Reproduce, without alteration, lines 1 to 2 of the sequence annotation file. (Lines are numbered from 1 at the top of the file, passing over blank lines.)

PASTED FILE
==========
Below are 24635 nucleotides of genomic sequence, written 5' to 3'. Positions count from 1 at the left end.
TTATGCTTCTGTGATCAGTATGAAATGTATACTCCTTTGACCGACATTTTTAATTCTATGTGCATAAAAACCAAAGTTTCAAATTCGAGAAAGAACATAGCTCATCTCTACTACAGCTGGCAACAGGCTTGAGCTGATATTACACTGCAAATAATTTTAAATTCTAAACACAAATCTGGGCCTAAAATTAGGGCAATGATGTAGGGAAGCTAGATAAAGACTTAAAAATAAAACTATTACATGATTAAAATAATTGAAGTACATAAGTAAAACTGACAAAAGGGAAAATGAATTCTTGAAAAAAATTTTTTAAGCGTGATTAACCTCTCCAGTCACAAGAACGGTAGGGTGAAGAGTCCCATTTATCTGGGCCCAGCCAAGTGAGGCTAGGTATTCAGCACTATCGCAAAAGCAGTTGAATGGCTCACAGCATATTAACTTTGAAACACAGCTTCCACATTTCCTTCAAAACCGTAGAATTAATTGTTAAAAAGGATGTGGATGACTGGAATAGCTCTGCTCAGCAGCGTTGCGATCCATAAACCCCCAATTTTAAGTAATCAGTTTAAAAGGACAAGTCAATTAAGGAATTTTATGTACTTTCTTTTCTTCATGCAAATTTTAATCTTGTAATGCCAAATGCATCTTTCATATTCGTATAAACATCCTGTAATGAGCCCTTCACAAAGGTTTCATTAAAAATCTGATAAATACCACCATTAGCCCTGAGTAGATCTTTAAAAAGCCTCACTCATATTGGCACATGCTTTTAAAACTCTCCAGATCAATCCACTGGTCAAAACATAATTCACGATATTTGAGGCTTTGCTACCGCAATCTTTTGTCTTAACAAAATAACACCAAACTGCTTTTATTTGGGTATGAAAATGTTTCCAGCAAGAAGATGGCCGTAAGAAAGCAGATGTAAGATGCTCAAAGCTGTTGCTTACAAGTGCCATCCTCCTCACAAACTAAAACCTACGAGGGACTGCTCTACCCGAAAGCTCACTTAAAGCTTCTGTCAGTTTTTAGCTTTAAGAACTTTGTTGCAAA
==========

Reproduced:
Below are 24635 nucleotides of genomic sequence, written 5' to 3'. Positions count from 1 at the left end.
TTATGCTTCTGTGATCAGTATGAAATGTATACTCCTTTGACCGACATTTTTAATTCTATGTGCATAAAAACCAAAGTTTCAAATTCGAGAAAGAACATAGCTCATCTCTACTACAGCTGGCAACAGGCTTGAGCTGATATTACACTGCAAATAATTTTAAATTCTAAACACAAATCTGGGCCTAAAATTAGGGCAATGATGTAGGGAAGCTAGATAAAGACTTAAAAATAAAACTATTACATGATTAAAATAATTGAAGTACATAAGTAAAACTGACAAAAGGGAAAATGAATTCTTGAAAAAAATTTTTTAAGCGTGATTAACCTCTCCAGTCACAAGAACGGTAGGGTGAAGAGTCCCATTTATCTGGGCCCAGCCAAGTGAGGCTAGGTATTCAGCACTATCGCAAAAGCAGTTGAATGGCTCACAGCATATTAACTTTGAAACACAGCTTCCACATTTCCTTCAAAACCGTAGAATTAATTGTTAAAAAGGATGTGGATGACTGGAATAGCTCTGCTCAGCAGCGTTGCGATCCATAAACCCCCAATTTTAAGTAATCAGTTTAAAAGGACAAGTCAATTAAGGAATTTTATGTACTTTCTTTTCTTCATGCAAATTTTAATCTTGTAATGCCAAATGCATCTTTCATATTCGTATAAACATCCTGTAATGAGCCCTTCACAAAGGTTTCATTAAAAATCTGATAAATACCACCATTAGCCCTGAGTAGATCTTTAAAAAGCCTCACTCATATTGGCACATGCTTTTAAAACTCTCCAGATCAATCCACTGGTCAAAACATAATTCACGATATTTGAGGCTTTGCTACCGCAATCTTTTGTCTTAACAAAATAACACCAAACTGCTTTTATTTGGGTATGAAAATGTTTCCAGCAAGAAGATGGCCGTAAGAAAGCAGATGTAAGATGCTCAAAGCTGTTGCTTACAAGTGCCATCCTCCTCACAAACTAAAACCTACGAGGGACTGCTCTACCCGAAAGCTCACTTAAAGCTTCTGTCAGTTTTTAGCTTTAAGAACTTTGTTGCAAA